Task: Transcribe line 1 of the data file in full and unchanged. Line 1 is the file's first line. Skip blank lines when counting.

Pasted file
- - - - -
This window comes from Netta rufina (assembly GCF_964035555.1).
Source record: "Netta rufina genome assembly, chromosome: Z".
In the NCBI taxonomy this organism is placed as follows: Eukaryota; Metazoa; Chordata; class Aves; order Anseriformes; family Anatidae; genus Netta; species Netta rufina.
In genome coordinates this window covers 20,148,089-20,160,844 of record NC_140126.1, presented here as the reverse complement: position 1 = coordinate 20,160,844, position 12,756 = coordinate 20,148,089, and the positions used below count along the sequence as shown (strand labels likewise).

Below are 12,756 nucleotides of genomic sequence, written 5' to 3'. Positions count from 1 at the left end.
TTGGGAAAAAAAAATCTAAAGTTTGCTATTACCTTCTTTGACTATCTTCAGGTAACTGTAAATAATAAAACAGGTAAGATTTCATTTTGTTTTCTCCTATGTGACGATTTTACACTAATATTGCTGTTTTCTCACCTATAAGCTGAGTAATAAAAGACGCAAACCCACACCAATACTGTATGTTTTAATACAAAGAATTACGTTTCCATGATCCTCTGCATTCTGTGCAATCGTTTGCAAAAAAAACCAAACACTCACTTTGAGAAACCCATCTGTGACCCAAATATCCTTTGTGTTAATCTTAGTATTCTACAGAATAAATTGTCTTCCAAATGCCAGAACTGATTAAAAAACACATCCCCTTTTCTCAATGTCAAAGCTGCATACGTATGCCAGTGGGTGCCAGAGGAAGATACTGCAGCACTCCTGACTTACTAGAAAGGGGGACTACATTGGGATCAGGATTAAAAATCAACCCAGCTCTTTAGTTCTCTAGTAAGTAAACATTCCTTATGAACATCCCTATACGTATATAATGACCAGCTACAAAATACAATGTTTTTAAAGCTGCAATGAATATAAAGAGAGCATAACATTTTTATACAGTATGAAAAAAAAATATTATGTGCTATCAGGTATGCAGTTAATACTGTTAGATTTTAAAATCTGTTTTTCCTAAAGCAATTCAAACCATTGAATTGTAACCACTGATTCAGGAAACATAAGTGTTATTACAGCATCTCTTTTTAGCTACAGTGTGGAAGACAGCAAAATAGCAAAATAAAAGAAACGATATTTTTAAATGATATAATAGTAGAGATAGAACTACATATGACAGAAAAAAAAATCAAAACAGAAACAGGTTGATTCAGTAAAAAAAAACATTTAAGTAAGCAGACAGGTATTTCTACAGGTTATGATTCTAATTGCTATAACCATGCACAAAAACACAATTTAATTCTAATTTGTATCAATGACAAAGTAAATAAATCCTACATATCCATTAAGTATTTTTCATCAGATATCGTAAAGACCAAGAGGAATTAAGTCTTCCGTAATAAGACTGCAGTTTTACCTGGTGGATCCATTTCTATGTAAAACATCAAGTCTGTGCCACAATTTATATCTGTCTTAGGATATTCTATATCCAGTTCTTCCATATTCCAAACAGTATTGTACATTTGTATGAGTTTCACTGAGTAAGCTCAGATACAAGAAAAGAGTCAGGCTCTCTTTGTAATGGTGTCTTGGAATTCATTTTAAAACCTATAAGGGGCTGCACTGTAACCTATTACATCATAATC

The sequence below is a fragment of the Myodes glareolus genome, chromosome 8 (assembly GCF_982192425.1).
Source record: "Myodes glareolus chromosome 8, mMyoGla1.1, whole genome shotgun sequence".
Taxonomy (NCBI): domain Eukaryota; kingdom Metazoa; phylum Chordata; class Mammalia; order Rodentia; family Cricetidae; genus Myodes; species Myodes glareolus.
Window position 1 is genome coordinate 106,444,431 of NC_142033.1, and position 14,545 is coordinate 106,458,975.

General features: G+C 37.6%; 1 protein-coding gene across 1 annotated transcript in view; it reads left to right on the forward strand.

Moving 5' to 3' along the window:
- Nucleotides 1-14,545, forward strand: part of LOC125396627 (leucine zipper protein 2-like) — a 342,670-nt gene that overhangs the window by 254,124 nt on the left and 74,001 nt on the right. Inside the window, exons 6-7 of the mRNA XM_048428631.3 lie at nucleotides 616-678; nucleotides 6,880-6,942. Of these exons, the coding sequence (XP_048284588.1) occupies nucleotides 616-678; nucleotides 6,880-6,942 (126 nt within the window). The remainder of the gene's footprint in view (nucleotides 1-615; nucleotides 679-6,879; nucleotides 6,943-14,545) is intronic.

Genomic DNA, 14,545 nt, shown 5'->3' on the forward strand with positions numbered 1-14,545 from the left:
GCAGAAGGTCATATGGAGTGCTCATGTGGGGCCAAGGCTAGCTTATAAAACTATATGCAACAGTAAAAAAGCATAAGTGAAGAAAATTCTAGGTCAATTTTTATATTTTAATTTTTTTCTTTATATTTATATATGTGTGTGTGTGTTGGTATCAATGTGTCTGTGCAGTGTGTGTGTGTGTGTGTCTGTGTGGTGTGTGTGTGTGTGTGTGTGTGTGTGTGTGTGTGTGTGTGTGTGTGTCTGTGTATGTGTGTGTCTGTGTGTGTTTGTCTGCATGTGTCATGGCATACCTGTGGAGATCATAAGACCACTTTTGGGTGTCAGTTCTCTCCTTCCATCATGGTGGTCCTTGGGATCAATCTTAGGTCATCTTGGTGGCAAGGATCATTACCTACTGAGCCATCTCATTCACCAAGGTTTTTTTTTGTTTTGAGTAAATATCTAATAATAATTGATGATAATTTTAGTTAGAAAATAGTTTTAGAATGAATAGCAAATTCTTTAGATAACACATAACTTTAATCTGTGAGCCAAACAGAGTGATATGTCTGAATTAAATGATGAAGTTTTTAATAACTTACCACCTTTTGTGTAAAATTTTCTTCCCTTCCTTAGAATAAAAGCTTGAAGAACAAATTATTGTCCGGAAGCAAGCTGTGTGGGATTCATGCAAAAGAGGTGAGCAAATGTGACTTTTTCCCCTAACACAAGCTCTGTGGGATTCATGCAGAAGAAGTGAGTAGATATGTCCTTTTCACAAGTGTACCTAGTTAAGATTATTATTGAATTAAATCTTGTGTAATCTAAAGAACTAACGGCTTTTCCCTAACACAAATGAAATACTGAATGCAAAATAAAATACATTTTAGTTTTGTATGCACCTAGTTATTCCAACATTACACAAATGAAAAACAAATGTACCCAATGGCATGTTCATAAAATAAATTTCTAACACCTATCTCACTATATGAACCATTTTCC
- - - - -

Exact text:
This window comes from Netta rufina (assembly GCF_964035555.1).